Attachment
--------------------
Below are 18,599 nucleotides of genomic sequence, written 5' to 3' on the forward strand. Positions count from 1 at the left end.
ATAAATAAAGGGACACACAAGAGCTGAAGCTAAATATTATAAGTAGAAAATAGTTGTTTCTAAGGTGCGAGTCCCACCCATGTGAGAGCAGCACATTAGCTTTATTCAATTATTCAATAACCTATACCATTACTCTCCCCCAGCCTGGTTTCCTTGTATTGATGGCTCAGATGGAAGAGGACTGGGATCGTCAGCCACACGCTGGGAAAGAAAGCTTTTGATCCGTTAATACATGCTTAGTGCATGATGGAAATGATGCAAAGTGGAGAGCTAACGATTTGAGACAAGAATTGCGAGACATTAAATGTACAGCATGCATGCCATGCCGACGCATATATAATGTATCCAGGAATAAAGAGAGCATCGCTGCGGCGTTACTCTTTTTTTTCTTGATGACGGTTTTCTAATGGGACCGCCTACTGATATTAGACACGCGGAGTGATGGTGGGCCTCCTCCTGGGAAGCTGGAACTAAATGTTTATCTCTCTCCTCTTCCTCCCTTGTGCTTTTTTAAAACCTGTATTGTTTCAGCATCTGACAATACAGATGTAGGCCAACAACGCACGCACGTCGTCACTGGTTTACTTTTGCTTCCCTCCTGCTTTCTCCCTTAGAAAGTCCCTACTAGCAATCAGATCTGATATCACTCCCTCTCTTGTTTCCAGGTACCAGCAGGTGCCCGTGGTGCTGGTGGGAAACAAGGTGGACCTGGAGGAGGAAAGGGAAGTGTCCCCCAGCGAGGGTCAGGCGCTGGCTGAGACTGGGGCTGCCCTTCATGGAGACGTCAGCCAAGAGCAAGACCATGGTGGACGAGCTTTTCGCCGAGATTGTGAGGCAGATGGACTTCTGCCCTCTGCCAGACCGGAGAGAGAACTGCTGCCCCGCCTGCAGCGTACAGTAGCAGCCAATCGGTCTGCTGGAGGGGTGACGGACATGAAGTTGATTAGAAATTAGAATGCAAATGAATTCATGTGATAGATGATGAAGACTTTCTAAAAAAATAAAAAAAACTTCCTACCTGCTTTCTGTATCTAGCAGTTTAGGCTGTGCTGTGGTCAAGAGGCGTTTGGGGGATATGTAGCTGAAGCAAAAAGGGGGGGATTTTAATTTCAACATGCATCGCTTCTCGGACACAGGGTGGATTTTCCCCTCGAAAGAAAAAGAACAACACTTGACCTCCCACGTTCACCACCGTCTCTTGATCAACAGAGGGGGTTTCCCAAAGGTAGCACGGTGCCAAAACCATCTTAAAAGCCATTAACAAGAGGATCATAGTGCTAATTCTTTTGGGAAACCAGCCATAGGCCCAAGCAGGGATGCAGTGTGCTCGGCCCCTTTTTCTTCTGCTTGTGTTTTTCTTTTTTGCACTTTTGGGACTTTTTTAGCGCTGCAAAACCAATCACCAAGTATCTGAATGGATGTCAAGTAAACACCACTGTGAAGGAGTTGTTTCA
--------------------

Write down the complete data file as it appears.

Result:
Below are 18,599 nucleotides of genomic sequence, written 5' to 3' on the forward strand. Positions count from 1 at the left end.
ATAAATAAAGGGACACACAAGAGCTGAAGCTAAATATTATAAGTAGAAAATAGTTGTTTCTAAGGTGCGAGTCCCACCCATGTGAGAGCAGCACATTAGCTTTATTCAATTATTCAATAACCTATACCATTACTCTCCCCCAGCCTGGTTTCCTTGTATTGATGGCTCAGATGGAAGAGGACTGGGATCGTCAGCCACACGCTGGGAAAGAAAGCTTTTGATCCGTTAATACATGCTTAGTGCATGATGGAAATGATGCAAAGTGGAGAGCTAACGATTTGAGACAAGAATTGCGAGACATTAAATGTACAGCATGCATGCCATGCCGACGCATATATAATGTATCCAGGAATAAAGAGAGCATCGCTGCGGCGTTACTCTTTTTTTTCTTGATGACGGTTTTCTAATGGGACCGCCTACTGATATTAGACACGCGGAGTGATGGTGGGCCTCCTCCTGGGAAGCTGGAACTAAATGTTTATCTCTCTCCTCTTCCTCCCTTGTGCTTTTTTAAAACCTGTATTGTTTCAGCATCTGACAATACAGATGTAGGCCAACAACGCACGCACGTCGTCACTGGTTTACTTTTGCTTCCCTCCTGCTTTCTCCCTTAGAAAGTCCCTACTAGCAATCAGATCTGATATCACTCCCTCTCTTGTTTCCAGGTACCAGCAGGTGCCCGTGGTGCTGGTGGGAAACAAGGTGGACCTGGAGGAGGAAAGGGAAGTGTCCCCCAGCGAGGGTCAGGCGCTGGCTGAGACTGGGGCTGCCCTTCATGGAGACGTCAGCCAAGAGCAAGACCATGGTGGACGAGCTTTTCGCCGAGATTGTGAGGCAGATGGACTTCTGCCCTCTGCCAGACCGGAGAGAGAACTGCTGCCCCGCCTGCAGCGTACAGTAGCAGCCAATCGGTCTGCTGGAGGGGTGACGGACATGAAGTTGATTAGAAATTAGAATGCAAATGAATTCATGTGATAGATGATGAAGACTTTCTAAAAAAATAAAAAAAACTTCCTACCTGCTTTCTGTATCTAGCAGTTTAGGCTGTGCTGTGGTCAAGAGGCGTTTGGGGGATATGTAGCTGAAGCAAAAAGGGGGGGATTTTAATTTCAACATGCATCGCTTCTCGGACACAGGGTGGATTTTCCCCTCGAAAGAAAAAGAACAACACTTGACCTCCCACGTTCACCACCGTCTCTTGATCAACAGAGGGGGTTTCCCAAAGGTAGCACGGTGCCAAAACCATCTTAAAAGCCATTAACAAGAGGATCATAGTGCTAATTCTTTTGGGAAACCAGCCATAGGCCCAAGCAGGGATGCAGTGTGCTCGGCCCCTTTTTCTTCTGCTTGTGTTTTTCTTTTTTGCACTTTTGGGACTTTTTTAGCGCTGCAAAACCAATCACCAAGTATCTGAATGGATGTCAAGTAAACACCACTGTGAAGGAGTTGTTTCA